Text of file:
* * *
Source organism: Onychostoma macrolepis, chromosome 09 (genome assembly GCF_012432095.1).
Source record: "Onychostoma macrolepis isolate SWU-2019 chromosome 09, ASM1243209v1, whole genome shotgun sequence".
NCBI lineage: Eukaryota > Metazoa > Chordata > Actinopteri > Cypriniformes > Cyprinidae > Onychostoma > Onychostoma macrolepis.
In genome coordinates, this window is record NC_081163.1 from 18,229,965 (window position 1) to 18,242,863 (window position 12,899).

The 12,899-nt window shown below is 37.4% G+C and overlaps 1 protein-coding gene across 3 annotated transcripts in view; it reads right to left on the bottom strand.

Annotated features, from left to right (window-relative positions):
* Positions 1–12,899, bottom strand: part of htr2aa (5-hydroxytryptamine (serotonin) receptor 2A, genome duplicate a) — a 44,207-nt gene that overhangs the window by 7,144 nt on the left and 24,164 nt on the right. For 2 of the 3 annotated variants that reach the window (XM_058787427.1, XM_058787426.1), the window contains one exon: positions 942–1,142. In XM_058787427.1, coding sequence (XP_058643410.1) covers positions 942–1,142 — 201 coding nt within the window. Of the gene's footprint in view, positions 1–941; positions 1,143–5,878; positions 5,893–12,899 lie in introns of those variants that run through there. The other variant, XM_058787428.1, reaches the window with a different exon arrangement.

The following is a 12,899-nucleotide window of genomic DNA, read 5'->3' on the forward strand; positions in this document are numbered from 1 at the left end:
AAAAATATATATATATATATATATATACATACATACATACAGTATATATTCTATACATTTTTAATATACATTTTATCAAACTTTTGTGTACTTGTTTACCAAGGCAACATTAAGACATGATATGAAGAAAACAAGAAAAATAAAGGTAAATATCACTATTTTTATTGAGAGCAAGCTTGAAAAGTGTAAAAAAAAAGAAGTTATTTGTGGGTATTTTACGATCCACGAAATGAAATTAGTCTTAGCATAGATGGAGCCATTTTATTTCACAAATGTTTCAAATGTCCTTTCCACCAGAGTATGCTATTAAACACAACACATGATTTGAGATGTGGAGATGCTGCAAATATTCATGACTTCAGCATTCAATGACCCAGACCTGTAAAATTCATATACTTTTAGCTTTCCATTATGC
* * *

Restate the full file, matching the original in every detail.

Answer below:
Source organism: Onychostoma macrolepis, chromosome 09 (genome assembly GCF_012432095.1).
Source record: "Onychostoma macrolepis isolate SWU-2019 chromosome 09, ASM1243209v1, whole genome shotgun sequence".
NCBI lineage: Eukaryota > Metazoa > Chordata > Actinopteri > Cypriniformes > Cyprinidae > Onychostoma > Onychostoma macrolepis.
In genome coordinates, this window is record NC_081163.1 from 18,229,965 (window position 1) to 18,242,863 (window position 12,899).

The 12,899-nt window shown below is 37.4% G+C and overlaps 1 protein-coding gene across 3 annotated transcripts in view; it reads right to left on the bottom strand.

Annotated features, from left to right (window-relative positions):
* Positions 1–12,899, bottom strand: part of htr2aa (5-hydroxytryptamine (serotonin) receptor 2A, genome duplicate a) — a 44,207-nt gene that overhangs the window by 7,144 nt on the left and 24,164 nt on the right. For 2 of the 3 annotated variants that reach the window (XM_058787427.1, XM_058787426.1), the window contains one exon: positions 942–1,142. In XM_058787427.1, coding sequence (XP_058643410.1) covers positions 942–1,142 — 201 coding nt within the window. Of the gene's footprint in view, positions 1–941; positions 1,143–5,878; positions 5,893–12,899 lie in introns of those variants that run through there. The other variant, XM_058787428.1, reaches the window with a different exon arrangement.

The following is a 12,899-nucleotide window of genomic DNA, read 5'->3' on the forward strand; positions in this document are numbered from 1 at the left end:
AAAAATATATATATATATATATATATACATACATACATACAGTATATATTCTATACATTTTTAATATACATTTTATCAAACTTTTGTGTACTTGTTTACCAAGGCAACATTAAGACATGATATGAAGAAAACAAGAAAAATAAAGGTAAATATCACTATTTTTATTGAGAGCAAGCTTGAAAAGTGTAAAAAAAAAGAAGTTATTTGTGGGTATTTTACGATCCACGAAATGAAATTAGTCTTAGCATAGATGGAGCCATTTTATTTCACAAATGTTTCAAATGTCCTTTCCACCAGAGTATGCTATTAAACACAACACATGATTTGAGATGTGGAGATGCTGCAAATATTCATGACTTCAGCATTCAATGACCCAGACCTGTAAAATTCATATACTTTTAGCTTTCCATTATGC